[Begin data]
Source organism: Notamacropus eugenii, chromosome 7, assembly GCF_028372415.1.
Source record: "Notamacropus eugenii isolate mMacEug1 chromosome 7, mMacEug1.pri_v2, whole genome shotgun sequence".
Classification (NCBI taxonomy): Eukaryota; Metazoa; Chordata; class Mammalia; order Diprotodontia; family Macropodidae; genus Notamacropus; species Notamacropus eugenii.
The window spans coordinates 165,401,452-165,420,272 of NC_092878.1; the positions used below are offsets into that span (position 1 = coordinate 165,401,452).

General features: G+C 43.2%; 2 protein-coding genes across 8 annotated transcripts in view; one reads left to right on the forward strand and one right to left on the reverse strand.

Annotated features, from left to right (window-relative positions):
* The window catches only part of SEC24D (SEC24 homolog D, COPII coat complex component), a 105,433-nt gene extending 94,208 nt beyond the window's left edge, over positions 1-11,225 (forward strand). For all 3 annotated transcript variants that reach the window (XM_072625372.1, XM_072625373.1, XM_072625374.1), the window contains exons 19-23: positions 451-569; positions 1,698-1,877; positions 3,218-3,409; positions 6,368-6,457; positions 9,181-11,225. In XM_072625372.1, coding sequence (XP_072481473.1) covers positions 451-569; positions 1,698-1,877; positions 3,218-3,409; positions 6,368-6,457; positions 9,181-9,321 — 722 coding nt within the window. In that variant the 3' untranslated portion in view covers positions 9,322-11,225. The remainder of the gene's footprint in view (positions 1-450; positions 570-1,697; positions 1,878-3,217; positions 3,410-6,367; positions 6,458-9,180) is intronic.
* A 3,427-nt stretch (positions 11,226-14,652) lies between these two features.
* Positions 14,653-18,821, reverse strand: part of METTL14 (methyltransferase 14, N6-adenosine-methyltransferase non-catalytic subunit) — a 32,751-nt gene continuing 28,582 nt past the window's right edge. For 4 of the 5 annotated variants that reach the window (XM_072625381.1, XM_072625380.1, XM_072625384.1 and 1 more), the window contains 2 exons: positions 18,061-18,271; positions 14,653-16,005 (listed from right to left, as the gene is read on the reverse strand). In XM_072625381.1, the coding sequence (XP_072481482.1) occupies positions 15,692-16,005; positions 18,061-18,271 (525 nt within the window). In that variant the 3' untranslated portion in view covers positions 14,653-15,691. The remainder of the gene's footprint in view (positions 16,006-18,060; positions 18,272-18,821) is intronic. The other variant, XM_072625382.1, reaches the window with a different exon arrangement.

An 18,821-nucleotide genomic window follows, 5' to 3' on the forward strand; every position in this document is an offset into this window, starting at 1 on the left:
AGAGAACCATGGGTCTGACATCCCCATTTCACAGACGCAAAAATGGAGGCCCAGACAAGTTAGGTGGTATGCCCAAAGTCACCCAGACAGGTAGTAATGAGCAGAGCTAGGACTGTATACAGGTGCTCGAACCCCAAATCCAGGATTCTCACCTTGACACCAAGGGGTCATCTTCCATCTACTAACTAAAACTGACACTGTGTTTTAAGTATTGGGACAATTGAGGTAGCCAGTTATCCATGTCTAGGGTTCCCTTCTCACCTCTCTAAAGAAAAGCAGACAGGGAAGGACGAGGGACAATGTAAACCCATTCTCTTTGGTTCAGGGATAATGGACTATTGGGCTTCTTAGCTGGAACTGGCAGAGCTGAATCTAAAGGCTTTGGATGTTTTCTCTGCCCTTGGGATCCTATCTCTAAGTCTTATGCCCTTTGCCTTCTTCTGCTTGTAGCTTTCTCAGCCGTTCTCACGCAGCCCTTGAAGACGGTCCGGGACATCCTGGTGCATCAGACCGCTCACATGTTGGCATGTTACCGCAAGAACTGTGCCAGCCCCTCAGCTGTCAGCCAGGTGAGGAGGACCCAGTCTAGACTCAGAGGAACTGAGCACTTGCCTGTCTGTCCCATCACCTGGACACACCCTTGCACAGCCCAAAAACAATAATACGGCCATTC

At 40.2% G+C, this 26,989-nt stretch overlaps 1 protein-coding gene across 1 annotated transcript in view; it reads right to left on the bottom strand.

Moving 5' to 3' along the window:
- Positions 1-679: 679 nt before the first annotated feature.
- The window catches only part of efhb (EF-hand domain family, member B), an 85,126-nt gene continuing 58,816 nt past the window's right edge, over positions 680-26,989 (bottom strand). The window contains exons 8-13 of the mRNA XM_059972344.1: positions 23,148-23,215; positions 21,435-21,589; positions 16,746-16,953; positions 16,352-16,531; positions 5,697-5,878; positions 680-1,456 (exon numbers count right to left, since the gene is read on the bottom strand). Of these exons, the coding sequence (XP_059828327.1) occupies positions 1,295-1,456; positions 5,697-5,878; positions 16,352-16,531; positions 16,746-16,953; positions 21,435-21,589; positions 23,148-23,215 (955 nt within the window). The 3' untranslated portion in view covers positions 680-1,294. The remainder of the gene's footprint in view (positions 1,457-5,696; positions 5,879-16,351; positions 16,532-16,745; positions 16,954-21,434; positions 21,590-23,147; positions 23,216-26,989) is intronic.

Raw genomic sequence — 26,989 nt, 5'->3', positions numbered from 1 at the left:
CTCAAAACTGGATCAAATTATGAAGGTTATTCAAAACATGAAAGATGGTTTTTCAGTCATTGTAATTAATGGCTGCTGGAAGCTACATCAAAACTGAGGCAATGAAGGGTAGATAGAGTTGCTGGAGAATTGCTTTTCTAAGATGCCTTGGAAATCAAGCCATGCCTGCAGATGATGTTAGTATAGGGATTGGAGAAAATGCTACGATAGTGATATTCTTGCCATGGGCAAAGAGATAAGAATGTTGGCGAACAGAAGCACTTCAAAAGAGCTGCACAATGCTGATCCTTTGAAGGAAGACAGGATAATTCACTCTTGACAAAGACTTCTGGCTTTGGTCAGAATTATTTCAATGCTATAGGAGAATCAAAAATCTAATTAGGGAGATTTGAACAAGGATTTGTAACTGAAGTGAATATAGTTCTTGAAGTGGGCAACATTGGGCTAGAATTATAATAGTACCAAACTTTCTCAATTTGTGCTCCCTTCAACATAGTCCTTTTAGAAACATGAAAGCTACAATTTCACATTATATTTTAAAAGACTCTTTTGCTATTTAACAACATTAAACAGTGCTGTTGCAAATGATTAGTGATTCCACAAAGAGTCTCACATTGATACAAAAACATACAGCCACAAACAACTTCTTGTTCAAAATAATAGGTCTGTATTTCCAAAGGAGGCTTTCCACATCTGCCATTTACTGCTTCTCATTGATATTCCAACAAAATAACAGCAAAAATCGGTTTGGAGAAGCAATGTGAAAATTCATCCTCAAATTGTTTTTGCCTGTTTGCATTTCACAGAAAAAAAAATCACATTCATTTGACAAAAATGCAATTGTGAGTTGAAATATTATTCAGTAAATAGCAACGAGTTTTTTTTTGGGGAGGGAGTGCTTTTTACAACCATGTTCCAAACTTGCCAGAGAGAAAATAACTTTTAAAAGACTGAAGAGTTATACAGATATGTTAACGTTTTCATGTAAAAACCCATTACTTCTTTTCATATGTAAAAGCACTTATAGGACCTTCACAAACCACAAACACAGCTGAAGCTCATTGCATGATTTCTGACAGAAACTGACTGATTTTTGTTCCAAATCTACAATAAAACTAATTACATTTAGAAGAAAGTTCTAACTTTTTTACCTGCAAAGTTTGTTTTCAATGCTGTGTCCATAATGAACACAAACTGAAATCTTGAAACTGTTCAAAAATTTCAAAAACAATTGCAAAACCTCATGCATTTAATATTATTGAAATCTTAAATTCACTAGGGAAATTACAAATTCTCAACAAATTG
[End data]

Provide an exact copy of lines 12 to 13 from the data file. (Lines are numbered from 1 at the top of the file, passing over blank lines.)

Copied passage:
At 40.2% G+C, this 26,989-nt stretch overlaps 1 protein-coding gene across 1 annotated transcript in view; it reads right to left on the bottom strand.

Moving 5' to 3' along the window: